Clark was initially reluctant to talk about good kid, m.A.A.d city because of his lack of conceptual input into the design. Invisible Creature took 4×6 photos supplied by Lamar and scanned them, adding crease marks to the corners to give the packaging a more distressed appearance, and then superimposed the pictures onto various textures until they found a background that most resembled an old Polaroid. But otherwise, the direction all came from Lamar himself. Within the space of a five-minute conference call, the musician, who was just making a name for himself at the time, had laid out exactly what he wanted in fine detail. His objectives were clear for every inch of good kid, m.A.A.d city, visually and audibly.
There are ten polaroid photos laid out across the deluxe gatefold edition, again all chosen in sequence by Lamar. Clark also disapproved of the graffiti-style font at the base of the sleeve, but he’s willing to concede that that cover has become a fan favorite, and that it has an enigmatic quality, too: mystery, after all, is in short supply these days as cover art becomes utilitarian and avatar-like, a one inch box on a tiny smartphone screen to click on or swipe away.
The alternative 12-track cover still makes more sense to Clark though, and a couple of serendipitous details add to its ability to communicate: the Parental Advisory sticker is analogous to the photo’s message, and use of the black strips across the eyes of the adults was actually at the insistence of the label. “That was more of a legal thing,” says Clark. “Interscope and the family wanted to do that to obscure their likenesses.”
Other than obfuscating the identities of the grownups in the room, Interscope was happy to allow their new signing complete artistic freedom to unleash his vision, a gamble that obviously paid off given that Kendrick Lamar is one of the most acclaimed rappers of all time, a state of affairs that really began with good kid, m.A.A.d city.
“From the beginning they let him do what he wanted,” says Clark. “He was also [Dr.] Dre’s guy and I think that had a lot to do with it. That’s another amazing thing about him in that he doesn’t care what people will think and his art speaks for itself, and I appreciate that audacity.”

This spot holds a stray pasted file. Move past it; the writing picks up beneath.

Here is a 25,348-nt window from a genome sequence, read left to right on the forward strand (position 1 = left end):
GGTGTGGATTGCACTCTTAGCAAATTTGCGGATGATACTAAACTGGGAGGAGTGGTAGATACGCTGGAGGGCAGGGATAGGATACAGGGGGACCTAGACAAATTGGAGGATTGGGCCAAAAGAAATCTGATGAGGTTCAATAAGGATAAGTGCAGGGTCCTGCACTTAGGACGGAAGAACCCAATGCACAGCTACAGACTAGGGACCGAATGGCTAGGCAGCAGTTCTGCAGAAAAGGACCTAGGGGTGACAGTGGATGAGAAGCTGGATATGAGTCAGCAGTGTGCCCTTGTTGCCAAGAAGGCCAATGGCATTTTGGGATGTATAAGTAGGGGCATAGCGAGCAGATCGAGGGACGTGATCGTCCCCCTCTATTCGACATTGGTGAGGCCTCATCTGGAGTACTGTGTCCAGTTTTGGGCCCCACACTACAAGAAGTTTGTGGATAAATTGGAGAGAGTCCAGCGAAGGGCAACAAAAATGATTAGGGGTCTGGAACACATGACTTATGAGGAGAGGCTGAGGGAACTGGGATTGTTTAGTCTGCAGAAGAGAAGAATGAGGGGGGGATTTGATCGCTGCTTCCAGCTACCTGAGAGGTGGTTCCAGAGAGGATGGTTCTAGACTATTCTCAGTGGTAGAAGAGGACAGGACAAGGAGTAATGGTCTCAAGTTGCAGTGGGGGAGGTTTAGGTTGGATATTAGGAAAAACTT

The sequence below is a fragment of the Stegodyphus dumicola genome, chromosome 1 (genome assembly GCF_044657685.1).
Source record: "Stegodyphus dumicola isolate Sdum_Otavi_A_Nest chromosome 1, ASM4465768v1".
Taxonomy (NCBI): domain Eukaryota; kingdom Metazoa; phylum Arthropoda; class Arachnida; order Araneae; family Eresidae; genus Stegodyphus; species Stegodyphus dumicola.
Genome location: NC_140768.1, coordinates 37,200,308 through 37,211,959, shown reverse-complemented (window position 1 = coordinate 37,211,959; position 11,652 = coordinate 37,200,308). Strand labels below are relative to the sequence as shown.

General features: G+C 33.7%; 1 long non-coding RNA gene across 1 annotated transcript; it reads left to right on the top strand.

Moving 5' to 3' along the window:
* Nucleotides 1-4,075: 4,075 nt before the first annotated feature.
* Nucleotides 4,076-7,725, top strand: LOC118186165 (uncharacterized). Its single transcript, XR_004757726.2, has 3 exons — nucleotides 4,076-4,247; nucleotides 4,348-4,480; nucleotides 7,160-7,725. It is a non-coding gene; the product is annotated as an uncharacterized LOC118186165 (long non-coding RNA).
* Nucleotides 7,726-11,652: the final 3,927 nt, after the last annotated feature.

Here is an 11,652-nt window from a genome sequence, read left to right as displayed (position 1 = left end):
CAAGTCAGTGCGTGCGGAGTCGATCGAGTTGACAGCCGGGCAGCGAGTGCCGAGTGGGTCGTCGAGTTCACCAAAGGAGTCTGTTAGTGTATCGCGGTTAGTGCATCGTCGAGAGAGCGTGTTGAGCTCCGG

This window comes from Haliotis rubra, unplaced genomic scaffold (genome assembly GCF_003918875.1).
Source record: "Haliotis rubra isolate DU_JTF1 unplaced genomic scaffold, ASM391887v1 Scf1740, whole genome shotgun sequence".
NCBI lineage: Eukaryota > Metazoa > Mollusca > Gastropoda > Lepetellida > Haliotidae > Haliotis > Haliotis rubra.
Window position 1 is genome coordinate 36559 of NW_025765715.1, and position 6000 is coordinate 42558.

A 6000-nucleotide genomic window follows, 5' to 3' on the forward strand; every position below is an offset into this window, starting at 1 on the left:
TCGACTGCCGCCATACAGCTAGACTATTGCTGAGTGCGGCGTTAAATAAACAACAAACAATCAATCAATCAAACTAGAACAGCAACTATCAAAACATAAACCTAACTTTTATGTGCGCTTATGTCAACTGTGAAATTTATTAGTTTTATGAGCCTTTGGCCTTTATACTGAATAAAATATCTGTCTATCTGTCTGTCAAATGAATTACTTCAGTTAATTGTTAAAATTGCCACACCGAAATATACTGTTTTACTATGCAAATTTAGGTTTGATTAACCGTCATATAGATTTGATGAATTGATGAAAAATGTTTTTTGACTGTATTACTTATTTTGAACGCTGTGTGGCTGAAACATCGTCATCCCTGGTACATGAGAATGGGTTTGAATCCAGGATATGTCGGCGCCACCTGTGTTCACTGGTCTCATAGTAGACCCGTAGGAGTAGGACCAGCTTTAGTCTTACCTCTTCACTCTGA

A shortage of aluminum cans is crimping supplies of certain drinks, industry officials said.
“Aluminum cans are in very tight supply with so many people buying more multi-pack products to consume at home,” Coca-Cola spokesperson Ann Moore said Wednesday in an email.
Can manufacturers announced plans to build at least three factories within the next 18 months, but that won’t solve the immediate supply issues.
“The aluminum beverage can manufacturing industry has seen unprecedented demand for this environmentally friendly container prior to and especially during the COVID-19 pandemic,” the Aluminum Association, an industry group representing the metal’s manufacturers, said in a statement. “Many new beverages are coming to market in cans, and other long-standing can customers are moving away from plastic bottles due to ongoing environmental concerns around plastic pollution. Consumers also appear to be favoring the portability and storability of cans as they spend more time at home.”
Corina Monica is an independent recording artist who recently went viral after verbally attacking employees at a Florida nail salon .
The Pompano Beach resident, who has since been dubbed “Nail Salon Karen,” was caught on camera in a racist tirade against an unidentified nail technician. Although the events leading up to the recording are unclear, Monica repeatedly tells the off-camera staffer to “go back to your f***ing country” before threatening violence.
At one point, the singer tells the employee to “cash me outside,” quoting Bhad Bhabie’s infamous catchphrase from Dr. Phil.
Monica later identifies herself as an up-and-coming singer and assures the staff that they will regret the encounter.